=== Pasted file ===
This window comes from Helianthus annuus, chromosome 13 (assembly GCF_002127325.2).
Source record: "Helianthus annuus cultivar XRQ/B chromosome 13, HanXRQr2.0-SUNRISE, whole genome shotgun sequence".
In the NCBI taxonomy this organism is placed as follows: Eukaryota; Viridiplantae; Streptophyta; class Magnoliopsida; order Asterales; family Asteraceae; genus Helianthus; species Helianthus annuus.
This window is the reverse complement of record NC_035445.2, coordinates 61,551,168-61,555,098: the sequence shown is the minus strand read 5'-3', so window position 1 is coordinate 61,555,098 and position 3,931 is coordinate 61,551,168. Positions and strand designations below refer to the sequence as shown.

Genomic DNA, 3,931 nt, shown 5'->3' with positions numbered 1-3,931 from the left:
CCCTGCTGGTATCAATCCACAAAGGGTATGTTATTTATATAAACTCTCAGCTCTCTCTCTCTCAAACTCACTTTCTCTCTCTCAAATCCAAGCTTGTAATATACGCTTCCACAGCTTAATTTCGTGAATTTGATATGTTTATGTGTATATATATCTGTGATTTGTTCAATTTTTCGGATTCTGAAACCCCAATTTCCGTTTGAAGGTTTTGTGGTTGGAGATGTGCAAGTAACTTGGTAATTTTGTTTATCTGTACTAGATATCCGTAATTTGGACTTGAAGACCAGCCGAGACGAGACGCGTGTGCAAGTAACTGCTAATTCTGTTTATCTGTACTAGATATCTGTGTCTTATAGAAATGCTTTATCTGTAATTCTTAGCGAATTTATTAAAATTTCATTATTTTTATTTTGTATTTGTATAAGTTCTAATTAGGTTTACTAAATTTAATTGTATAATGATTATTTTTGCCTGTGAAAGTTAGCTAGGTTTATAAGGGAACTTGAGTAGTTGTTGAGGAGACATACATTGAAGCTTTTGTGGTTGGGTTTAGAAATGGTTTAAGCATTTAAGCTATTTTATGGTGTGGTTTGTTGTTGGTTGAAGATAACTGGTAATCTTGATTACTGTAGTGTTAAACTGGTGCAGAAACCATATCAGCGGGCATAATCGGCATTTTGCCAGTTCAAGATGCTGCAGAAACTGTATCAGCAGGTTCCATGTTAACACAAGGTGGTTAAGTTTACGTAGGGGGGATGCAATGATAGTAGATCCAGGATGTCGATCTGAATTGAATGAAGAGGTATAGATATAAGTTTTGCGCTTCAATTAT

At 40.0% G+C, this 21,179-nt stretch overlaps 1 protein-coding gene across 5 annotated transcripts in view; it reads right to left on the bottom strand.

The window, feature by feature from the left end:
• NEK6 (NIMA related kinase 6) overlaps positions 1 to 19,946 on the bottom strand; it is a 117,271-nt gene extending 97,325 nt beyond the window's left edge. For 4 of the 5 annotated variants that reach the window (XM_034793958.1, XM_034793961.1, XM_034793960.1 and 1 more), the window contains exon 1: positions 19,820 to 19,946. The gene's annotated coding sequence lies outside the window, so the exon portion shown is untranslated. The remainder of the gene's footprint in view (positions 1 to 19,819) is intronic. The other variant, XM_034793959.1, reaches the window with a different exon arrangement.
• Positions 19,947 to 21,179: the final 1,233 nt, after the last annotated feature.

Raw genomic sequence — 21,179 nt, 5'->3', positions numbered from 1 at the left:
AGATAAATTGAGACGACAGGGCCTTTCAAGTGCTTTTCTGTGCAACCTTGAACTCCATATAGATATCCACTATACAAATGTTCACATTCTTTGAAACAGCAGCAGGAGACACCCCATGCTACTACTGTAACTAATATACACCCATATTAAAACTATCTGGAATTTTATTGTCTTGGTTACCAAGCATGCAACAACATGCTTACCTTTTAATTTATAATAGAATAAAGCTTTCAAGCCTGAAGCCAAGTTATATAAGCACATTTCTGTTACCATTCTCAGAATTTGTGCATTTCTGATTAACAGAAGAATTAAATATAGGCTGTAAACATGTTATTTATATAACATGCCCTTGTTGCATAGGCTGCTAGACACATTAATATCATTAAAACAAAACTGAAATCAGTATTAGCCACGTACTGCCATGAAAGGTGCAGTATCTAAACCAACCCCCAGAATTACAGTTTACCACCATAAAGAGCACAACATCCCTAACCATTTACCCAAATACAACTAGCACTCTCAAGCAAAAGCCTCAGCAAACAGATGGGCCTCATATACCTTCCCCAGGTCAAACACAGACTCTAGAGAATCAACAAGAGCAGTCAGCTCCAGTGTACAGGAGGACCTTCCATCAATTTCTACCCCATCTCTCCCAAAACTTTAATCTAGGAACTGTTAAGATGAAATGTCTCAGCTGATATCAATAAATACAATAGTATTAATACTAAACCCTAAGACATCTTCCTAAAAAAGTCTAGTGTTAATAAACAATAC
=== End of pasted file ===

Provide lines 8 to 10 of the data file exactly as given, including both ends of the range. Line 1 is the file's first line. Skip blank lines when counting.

The window, feature by feature from the left end:
• NEK6 (NIMA related kinase 6) overlaps positions 1 to 19,946 on the bottom strand; it is a 117,271-nt gene extending 97,325 nt beyond the window's left edge. For 4 of the 5 annotated variants that reach the window (XM_034793958.1, XM_034793961.1, XM_034793960.1 and 1 more), the window contains exon 1: positions 19,820 to 19,946. The gene's annotated coding sequence lies outside the window, so the exon portion shown is untranslated. The remainder of the gene's footprint in view (positions 1 to 19,819) is intronic. The other variant, XM_034793959.1, reaches the window with a different exon arrangement.
• Positions 19,947 to 21,179: the final 1,233 nt, after the last annotated feature.